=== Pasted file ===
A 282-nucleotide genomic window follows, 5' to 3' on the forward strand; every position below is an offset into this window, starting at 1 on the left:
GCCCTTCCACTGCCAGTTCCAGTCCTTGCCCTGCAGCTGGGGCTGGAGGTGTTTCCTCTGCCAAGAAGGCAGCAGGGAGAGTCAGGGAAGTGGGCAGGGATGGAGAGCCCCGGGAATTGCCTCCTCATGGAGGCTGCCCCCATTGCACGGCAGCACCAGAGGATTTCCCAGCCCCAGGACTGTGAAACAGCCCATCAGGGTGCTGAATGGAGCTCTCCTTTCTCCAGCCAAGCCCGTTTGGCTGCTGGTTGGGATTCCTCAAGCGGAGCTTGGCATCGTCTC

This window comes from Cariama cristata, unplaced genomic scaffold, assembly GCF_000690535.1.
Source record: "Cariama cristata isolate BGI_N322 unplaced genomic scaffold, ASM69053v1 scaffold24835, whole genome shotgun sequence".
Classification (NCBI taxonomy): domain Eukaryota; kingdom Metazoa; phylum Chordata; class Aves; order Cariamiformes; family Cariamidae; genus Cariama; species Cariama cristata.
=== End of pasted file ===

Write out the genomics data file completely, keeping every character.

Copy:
A 282-nucleotide genomic window follows, 5' to 3' on the forward strand; every position below is an offset into this window, starting at 1 on the left:
GCCCTTCCACTGCCAGTTCCAGTCCTTGCCCTGCAGCTGGGGCTGGAGGTGTTTCCTCTGCCAAGAAGGCAGCAGGGAGAGTCAGGGAAGTGGGCAGGGATGGAGAGCCCCGGGAATTGCCTCCTCATGGAGGCTGCCCCCATTGCACGGCAGCACCAGAGGATTTCCCAGCCCCAGGACTGTGAAACAGCCCATCAGGGTGCTGAATGGAGCTCTCCTTTCTCCAGCCAAGCCCGTTTGGCTGCTGGTTGGGATTCCTCAAGCGGAGCTTGGCATCGTCTC

This window comes from Cariama cristata, unplaced genomic scaffold, assembly GCF_000690535.1.
Source record: "Cariama cristata isolate BGI_N322 unplaced genomic scaffold, ASM69053v1 scaffold24835, whole genome shotgun sequence".
Classification (NCBI taxonomy): domain Eukaryota; kingdom Metazoa; phylum Chordata; class Aves; order Cariamiformes; family Cariamidae; genus Cariama; species Cariama cristata.